Back to: Multitasking Page | Projects Page | Main Page

CNN TONIGHT: Multitasking Has Problems, Study Finds

August 5, 2001 Sunday Transcript # 080502CN.V70 (edited)

CNN ANCHOR: Stephen Frazier

GUEST: Prof. David E. Meyer, Ph. D., Dept. of Psychology, University of Michigan

FRAZIER: Most people have heard the term "multitasking", and many of us are increasingly asked to do that in the workplace. But whether we're driving and talking on a cell phone, piloting a jumbo jet, or surfing the Web and using other computer programs at the same time, a new study says multitasking has problems and costs. Professor David Meyer joins us now from Detroit. He worked on this study, published in the August issue of the "Journal of Experimental Psychology".

Professor, thank you very much for joining us.

MEYER: Hi, Stephen, good to be here.

FRAZIER: What was it that led you to examine this phenomenon?

MEYER: We (Joshua Rubinstein, Meyer, and Jeffrey Evans) were interested in this phenomenon for a number of reasons. During the past ten years, experimental psychologists and cognitive scientists have become especially interested in mental processes that we call executive control. They are, as mentioned in our study, sort of like your mind's CEO (chief executive officer), and they also function in much the same way as operating systems do on modern computers, allocating the resources of the system in order to make for efficient information processing.

FRAZIER: How do you know that? How do you track that?

MEYER: Well, the way we do this is, we bring people into our laboratory, we give them tasks to do that require them to time share between one task and another, as typically happens in multitasking, and we measure the speed and accuracy with which people can perform these tasks while they're either doing only one task at a time, or have to switch back and forth between at least a couple of different tasks. By measuring exactly what amounts of time are taken by the responses that are produced under these circumstances, and also by measuring the responses' accuracy, we're able to, in effect, reveal the existence of these executive mental control processes, analyze them, and determine exactly what their components are.

FRAZIER: Are they working as well as they -- we might like?

MEYER: Well, that really depends a lot on the particular circumstances. Ideally, we would like to be so effective that we could perform two or more tasks, getting done with each of them as if we're only doing one task at a time. Unfortunately, however, except under relatively special circumstances where the tasks are routine, we've had a lot of practice at them, and we're not feeling especially stressed, our executive mental control processes won't be this efficient, and extra time costs in either trying to do two tasks simultaneously, or switching back and forth between one task and another, will arise -- and in some cases, as revealed by our studies, these extra time costs are really extremely large. Percentagewise, the extra switching costs can be a 25 to 50 percent increase or more in the time taken to complete a task compared to what would be involved if you were only concentrating on that task alone, as opposed to switching between it and other tasks that are under way, supposedly, but not actually at the same time.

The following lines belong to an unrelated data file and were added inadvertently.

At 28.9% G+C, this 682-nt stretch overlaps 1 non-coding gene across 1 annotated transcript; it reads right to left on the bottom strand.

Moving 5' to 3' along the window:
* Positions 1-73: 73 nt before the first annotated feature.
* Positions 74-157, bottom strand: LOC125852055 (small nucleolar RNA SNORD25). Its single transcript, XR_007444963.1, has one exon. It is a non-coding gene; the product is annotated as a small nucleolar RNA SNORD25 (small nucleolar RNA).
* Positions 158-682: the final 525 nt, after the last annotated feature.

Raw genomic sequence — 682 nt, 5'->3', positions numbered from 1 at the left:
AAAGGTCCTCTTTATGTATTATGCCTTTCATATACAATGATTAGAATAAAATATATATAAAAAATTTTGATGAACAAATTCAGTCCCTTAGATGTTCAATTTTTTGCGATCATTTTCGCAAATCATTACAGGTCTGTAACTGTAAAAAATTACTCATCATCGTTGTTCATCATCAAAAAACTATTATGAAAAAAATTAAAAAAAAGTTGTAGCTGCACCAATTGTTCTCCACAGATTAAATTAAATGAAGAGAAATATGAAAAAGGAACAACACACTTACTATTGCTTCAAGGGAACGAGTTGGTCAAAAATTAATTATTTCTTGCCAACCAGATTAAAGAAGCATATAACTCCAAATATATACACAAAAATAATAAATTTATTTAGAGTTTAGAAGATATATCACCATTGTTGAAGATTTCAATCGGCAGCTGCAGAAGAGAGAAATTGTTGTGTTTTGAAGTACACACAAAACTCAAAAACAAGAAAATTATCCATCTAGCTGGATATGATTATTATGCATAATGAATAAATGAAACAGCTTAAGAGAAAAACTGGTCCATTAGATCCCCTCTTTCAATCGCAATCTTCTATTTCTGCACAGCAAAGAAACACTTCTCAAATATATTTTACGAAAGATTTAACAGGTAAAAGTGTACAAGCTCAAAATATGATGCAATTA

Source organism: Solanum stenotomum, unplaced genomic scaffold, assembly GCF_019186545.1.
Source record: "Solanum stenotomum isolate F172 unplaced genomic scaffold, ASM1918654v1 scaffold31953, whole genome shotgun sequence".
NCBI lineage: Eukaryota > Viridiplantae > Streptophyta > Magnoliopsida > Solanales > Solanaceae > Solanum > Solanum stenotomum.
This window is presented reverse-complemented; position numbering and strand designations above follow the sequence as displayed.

FRAZIER: That's a huge percentage. I'm curious to know whether there's a gender difference. People say men focus on one thing at the exclusion of others; women can balance a lot better. Did you find that borne out in your study?

MEYER: In our particular study, where we brought both young males and young females -- college students -- into the lab, there was no evidence whatsoever of any gender difference in performance. Both the males and the females, under our circumstances, showed these types of extra switching time costs and inefficiencies in multitasking. Of course, it has been suggested, as you point out, that under some circumstances, perhaps there could be a gender difference or other types of differences between people having to do with their degree of skill, their personality type, and so forth. But insofar as we can tell under our particular circumstances, which are relatively representative of at least some daily life situations, there are no significant gender differences worth mentioning at this time, though this should be followed up by further investigation.

FRAZIER: Sounds like it's worth following up on. But we're going to have to move on for now, Professor. Thank you very much, Dr. David Meyer, who is at the University of Michigan with a fascinating study.

MEYER: Thanks for having me be here, Stephen.


Back to: Multitasking Page | Projects Page | Main Page